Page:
Welcome back to Marketing Madness, the column that looks at some of the inventive, unscrupulous or downright crazy techniques that publishers use to persuade readers to part with their hard-earned money. Inspired by the recent reveal of new costumes for the DC Trinity of Superman, Batman and Wonder Woman, this column is going to focus on costume changes and alterations over the years. As everyone who has watched The Incredibles will know, a super hero has to put a lot of thought and care into getting the right look. Unfortunately, as some of the following examples show, the publishers’ best intentions have not always resulted in sartorial style for our favourite characters.
As a primarily visual medium, the importance of costumes to a character can’t be overstated. Long running heroes such as Spider-Man and Superman may have changed their costumes on several occasions, but there’s a reason why the majority of changes are cosmetic and more drastic changes are invariably reset. Brand recognition is a powerful thing and for heroes that adorn everything from wall hangings to pyjamas, consistency is an important thing. It’s even more striking to reflect how integral the symbols associated with such characters have become; the Superman ‘S’, the Batman, Wonder Woman and Spider-Man logos, even the pattern on Charlie Brown’s t-shirt – all these symbols are instantly recognisable, immediately summoning to mind the character associated with them.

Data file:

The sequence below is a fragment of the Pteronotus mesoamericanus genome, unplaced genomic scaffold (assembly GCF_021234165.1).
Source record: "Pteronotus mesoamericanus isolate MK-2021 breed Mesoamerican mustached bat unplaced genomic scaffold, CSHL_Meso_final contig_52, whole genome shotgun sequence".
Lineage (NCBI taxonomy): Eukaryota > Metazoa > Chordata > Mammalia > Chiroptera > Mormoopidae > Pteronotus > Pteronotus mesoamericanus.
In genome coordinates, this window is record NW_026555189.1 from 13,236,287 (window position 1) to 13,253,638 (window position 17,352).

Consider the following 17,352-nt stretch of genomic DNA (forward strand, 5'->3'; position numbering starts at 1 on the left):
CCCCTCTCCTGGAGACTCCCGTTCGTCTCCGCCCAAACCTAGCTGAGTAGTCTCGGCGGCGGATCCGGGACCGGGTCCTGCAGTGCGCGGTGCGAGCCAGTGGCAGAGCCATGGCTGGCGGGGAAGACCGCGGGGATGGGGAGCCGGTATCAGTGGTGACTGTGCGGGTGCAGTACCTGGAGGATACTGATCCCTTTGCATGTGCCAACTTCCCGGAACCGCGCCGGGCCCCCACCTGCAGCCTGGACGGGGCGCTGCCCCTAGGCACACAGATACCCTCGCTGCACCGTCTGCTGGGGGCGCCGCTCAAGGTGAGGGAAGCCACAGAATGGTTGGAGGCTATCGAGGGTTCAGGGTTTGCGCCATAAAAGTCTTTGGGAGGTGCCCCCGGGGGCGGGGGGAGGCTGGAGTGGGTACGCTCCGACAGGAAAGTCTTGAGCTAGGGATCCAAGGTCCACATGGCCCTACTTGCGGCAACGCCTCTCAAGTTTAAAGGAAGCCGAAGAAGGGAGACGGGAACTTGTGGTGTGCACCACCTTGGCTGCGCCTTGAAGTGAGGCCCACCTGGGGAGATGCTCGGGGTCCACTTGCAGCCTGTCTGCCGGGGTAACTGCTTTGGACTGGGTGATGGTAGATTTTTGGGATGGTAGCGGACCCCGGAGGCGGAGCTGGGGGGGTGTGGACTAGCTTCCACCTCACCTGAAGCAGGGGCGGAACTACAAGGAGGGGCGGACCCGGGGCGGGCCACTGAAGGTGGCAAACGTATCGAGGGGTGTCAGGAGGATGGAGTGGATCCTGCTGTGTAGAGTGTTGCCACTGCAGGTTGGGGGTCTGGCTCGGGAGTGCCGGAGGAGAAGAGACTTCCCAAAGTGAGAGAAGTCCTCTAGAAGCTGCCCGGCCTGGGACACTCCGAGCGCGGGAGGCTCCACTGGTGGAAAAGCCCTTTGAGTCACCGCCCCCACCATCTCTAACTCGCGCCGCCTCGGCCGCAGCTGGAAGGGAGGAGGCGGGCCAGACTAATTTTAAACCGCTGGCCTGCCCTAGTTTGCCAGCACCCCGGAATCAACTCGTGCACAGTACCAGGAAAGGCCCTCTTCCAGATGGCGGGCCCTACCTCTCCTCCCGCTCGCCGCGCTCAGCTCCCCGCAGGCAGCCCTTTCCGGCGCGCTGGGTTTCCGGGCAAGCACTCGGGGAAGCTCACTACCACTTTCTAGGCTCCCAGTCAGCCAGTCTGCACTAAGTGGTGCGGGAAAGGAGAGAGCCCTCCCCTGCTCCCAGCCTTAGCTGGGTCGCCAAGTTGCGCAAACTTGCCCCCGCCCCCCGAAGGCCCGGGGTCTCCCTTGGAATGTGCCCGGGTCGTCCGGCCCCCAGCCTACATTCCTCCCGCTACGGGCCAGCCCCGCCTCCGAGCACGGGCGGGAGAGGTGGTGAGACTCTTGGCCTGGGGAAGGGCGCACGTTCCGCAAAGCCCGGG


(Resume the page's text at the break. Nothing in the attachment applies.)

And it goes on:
Despite this, comic publishers often find it hard to resist tampering with costumes for characters. While this is occasionally an organic story-driven device, more often than not it’s an intentional attention grabbing tactic to increase sales. Marvel comics took this trend to its logical extreme in 1998 with its Identity Crisis storyline, where Spider-Man adopted four new costumed identities, all of which were later spun off into their own team book.
It is, of course, all subjective, but for ease of discussion I’ve grouped costume changes into four main categories: ‘successes’, ‘failures’, ‘close but no cigar’ and ‘what the ?!#* were they thinking?’
Spider-Man’s black costume – The first major alteration to Spider-Man’s costume, Marvel was so worried about a backlash from fans that they had to bring in a new writer to script the issue (Tom DeFalco) and there was editorial pressure to return the old costume tout suite. The fears were unfounded. The costume’s first appearance became a sought after issue, fan reaction was enthusiastic and toy merchandisers rejoiced that they could now sell the same figure in two different colour schemes. The costume, of course, lives on through Venom, Spider-Man’s symbiote foe.
Daredevil’s red costume – Dardevil’s original yellow costume has a certain charm, but the elegant simplicity of his familiar red costume is what has become familiar to readers. Barring an ill advised flirtation with armour in the 1990s, this is the costume that Daredevil has used ever since. Bonus style points for red=Devil.
The Batman yellow oval – Strange as it may seen to modern readers, in the early 1960s the Bat titles were in poor shape, with cancellation no longer an outlandish suggestion. As part of a revamp of the titles the yellow oval was added to the Bat costume. Instantly recognisable, this has been used on so much merchandise over the years that it has permeated the national consciousness, with some movie posters for the Tim Burton Batman films featuring only a close up shot of this logo. Classy and timeless. Bring it back DC!